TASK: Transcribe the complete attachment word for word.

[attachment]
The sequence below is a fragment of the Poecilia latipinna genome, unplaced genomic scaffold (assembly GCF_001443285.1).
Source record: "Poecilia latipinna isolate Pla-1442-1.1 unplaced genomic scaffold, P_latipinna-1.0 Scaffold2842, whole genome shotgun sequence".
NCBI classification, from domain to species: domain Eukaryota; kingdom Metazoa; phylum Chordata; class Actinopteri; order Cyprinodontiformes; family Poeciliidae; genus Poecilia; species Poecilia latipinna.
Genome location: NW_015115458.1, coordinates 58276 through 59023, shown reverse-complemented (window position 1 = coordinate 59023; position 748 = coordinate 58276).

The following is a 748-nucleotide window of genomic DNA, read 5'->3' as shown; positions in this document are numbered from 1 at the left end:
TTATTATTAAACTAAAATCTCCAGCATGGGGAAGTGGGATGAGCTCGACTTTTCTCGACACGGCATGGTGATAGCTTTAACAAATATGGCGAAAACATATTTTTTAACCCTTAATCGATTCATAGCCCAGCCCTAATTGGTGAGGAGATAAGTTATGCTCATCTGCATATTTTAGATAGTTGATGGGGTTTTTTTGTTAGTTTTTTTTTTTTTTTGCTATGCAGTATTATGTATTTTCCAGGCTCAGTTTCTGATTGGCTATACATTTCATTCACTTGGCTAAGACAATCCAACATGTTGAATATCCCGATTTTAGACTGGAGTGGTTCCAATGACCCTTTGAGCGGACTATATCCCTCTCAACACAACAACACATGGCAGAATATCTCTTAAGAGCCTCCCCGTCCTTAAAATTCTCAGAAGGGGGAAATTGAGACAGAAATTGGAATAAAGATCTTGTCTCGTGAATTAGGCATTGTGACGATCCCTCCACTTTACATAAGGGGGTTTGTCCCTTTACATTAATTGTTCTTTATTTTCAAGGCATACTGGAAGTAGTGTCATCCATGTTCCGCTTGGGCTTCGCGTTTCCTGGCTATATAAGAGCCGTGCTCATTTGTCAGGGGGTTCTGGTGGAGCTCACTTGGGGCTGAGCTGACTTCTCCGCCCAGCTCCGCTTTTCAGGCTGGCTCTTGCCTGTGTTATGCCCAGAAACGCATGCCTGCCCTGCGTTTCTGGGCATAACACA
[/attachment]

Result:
The sequence below is a fragment of the Poecilia latipinna genome, unplaced genomic scaffold (assembly GCF_001443285.1).
Source record: "Poecilia latipinna isolate Pla-1442-1.1 unplaced genomic scaffold, P_latipinna-1.0 Scaffold2842, whole genome shotgun sequence".
NCBI classification, from domain to species: domain Eukaryota; kingdom Metazoa; phylum Chordata; class Actinopteri; order Cyprinodontiformes; family Poeciliidae; genus Poecilia; species Poecilia latipinna.
Genome location: NW_015115458.1, coordinates 58276 through 59023, shown reverse-complemented (window position 1 = coordinate 59023; position 748 = coordinate 58276).

The following is a 748-nucleotide window of genomic DNA, read 5'->3' as shown; positions in this document are numbered from 1 at the left end:
TTATTATTAAACTAAAATCTCCAGCATGGGGAAGTGGGATGAGCTCGACTTTTCTCGACACGGCATGGTGATAGCTTTAACAAATATGGCGAAAACATATTTTTTAACCCTTAATCGATTCATAGCCCAGCCCTAATTGGTGAGGAGATAAGTTATGCTCATCTGCATATTTTAGATAGTTGATGGGGTTTTTTTGTTAGTTTTTTTTTTTTTTTGCTATGCAGTATTATGTATTTTCCAGGCTCAGTTTCTGATTGGCTATACATTTCATTCACTTGGCTAAGACAATCCAACATGTTGAATATCCCGATTTTAGACTGGAGTGGTTCCAATGACCCTTTGAGCGGACTATATCCCTCTCAACACAACAACACATGGCAGAATATCTCTTAAGAGCCTCCCCGTCCTTAAAATTCTCAGAAGGGGGAAATTGAGACAGAAATTGGAATAAAGATCTTGTCTCGTGAATTAGGCATTGTGACGATCCCTCCACTTTACATAAGGGGGTTTGTCCCTTTACATTAATTGTTCTTTATTTTCAAGGCATACTGGAAGTAGTGTCATCCATGTTCCGCTTGGGCTTCGCGTTTCCTGGCTATATAAGAGCCGTGCTCATTTGTCAGGGGGTTCTGGTGGAGCTCACTTGGGGCTGAGCTGACTTCTCCGCCCAGCTCCGCTTTTCAGGCTGGCTCTTGCCTGTGTTATGCCCAGAAACGCATGCCTGCCCTGCGTTTCTGGGCATAACACA